When Domestic Homicide Reviews (DHRs) started in England and Wales in April 2011, almost all of the reviews in the next few years, followed homicides which could unambiguously be described as domestic. Since then, in AAFDA, we have been working to improve the quality of these reviews and developed a model, unique in the world, affording the families’ proper status (see previous blog).
More suicide reviews, conducted under the DHR statutory guidance, are now taking place. There have also been near miss and unexplained death reviews. It is not known how many people are killed, take their lives (there are various estimates) or die early because of domestic abuse. Karen Ingala Smith has helped by starting to count femicides.
The domestic homicide review movement started in the USA and I will be going back there in June this year (for the fourth time) to learn more from their experience and to share AAFDA’s. It was there that I first heard my friend Professor Neil Websdale describe these reviews as following domestic homicides or deaths that are somehow traceable back to domestic abuse. Put like that, it’s a fair bet that there are many deaths that we don’t yet count as traceable back to domestic abuse because we have not yet illuminated the back story. How about deaths from homelessness caused by domestic abuse, or homicides disguised as accidents?
Although there were suicide reviews conducted prior to the December 2016 DHR statutory guidance, their number has risen because the new guidance made it much clearer that they should be convened. A notable early one was for Pritam (found hanging in 2013). But for this suicide review (broadly following the DHR guidance at the time), the world would not have known of the abuse she suffered. The inquest had not revealed this history.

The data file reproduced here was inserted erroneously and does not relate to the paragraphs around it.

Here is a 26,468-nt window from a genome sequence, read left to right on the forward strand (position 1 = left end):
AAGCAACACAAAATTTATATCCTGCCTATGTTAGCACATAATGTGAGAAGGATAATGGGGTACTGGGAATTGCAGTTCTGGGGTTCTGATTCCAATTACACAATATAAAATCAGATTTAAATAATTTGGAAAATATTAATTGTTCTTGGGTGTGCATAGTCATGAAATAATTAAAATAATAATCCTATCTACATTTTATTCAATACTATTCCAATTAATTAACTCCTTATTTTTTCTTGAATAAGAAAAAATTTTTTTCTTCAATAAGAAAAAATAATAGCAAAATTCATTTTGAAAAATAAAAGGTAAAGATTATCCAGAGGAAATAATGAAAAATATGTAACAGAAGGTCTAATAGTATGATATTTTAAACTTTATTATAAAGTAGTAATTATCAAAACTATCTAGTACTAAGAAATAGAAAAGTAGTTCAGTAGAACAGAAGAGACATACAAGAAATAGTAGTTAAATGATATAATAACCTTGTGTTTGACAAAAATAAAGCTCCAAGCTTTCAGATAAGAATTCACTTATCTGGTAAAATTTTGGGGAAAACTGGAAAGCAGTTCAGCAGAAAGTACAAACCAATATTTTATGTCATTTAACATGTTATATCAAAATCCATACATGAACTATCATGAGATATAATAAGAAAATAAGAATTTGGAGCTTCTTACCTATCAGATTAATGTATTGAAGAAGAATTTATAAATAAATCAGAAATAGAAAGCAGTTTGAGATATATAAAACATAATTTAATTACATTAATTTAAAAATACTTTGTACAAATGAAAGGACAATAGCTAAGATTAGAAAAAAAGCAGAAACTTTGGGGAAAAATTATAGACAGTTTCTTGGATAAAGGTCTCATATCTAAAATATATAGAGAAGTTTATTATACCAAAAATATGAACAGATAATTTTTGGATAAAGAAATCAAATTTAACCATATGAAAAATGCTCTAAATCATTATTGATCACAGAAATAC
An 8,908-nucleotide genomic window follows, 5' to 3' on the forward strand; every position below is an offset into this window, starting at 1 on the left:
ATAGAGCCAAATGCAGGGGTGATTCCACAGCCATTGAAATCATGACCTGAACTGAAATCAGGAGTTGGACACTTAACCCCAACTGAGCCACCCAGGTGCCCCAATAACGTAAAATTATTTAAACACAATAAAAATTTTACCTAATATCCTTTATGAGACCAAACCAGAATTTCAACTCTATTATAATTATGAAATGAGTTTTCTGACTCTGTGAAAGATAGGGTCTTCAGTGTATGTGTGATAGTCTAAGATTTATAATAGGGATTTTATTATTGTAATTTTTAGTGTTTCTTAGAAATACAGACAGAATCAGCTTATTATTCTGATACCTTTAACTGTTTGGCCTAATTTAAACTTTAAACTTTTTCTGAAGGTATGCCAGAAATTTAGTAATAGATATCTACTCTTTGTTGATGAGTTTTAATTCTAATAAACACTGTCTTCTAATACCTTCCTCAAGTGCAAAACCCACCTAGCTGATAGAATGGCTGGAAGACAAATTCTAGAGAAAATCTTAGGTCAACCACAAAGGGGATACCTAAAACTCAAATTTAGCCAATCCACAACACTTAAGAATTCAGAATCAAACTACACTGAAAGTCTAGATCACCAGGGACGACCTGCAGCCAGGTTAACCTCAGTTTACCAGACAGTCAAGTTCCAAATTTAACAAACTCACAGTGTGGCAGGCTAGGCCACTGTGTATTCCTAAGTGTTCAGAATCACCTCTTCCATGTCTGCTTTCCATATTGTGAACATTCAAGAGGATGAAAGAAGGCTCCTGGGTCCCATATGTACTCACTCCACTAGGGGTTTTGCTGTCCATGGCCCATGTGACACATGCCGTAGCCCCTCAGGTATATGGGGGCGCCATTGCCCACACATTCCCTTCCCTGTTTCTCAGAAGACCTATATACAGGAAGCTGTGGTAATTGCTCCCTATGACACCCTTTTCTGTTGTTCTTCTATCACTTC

Suicides seem like very silent deaths, not for the person taking their life, but for the living. When there is a murder, it’s big and loud and, despite some ignorant observations on why it happened, most can see that it’s unlawful and despicable. But for suicides, it’s not as clear to others. If there is a suicide note it may only be known to family and there may have been coercion impacting the content. As with murder, there are ignorant observations too. My brother took his own life following clinical depression (nothing to do with domestic abuse). A family friend looked me in the face and called him a coward adding that he had taken the easy way out. I was stunned and maybe that temporary paralysis was what stopped me from walloping him. I took pity on him instead. Those who do not always look favourably on those who take their own life, have little understanding of suicide, and might change their perception if they knew the back story. And here is where suicide reviews can help.
Domestic Homicide Reviews for suicides help re-balance the story as currently told by inquests and the media. They enable us to grasp the complexity underpinning such profound events and perhaps gain insight into the thinking of a person who takes their own life. They also help us understand the insidious and corrosive effects of coercive control. We hope that this learning transforms into safer futures for others.
Then there are unexplained deaths where perhaps the Coroner has drawn an open conclusion. Katie Wilding was found dead alongside the body of the man who a MARAC, held the month before, had heard had been abusing her. There is no doubt in my view that Katie’s death should attract a DHR which is about illuminating the past to make the future safer. Let’s turn the floodlights on and improve service provision because of what we see.
Reviews into suicides, near misses and unexplained deaths bring some difficulties for all involved which will be another blog soon.
Frank Mullane MBE is the CEO of AAFDA (Advocacy After Fatal Domestic Abuse), which is a centre of excellence for reviews into domestic homicides and for specialist peer support. AAFDA provides specialist and expert advocacy for families with reviews after domestic homicide including in DHRs and trains professionals including in how to conduct DHRs. Frank is on the assessment panel for the Designate Domestic Abuse Commissioner, is a member of the national Victims’ Panel chaired by a Justice Minister, a Home Office appointed reader of DHRs and sits on the national panel that quality assures these reviews. Frank’s sister Julia and nephew Will, were murdered by the husband and father in November 2003. His comments are his own.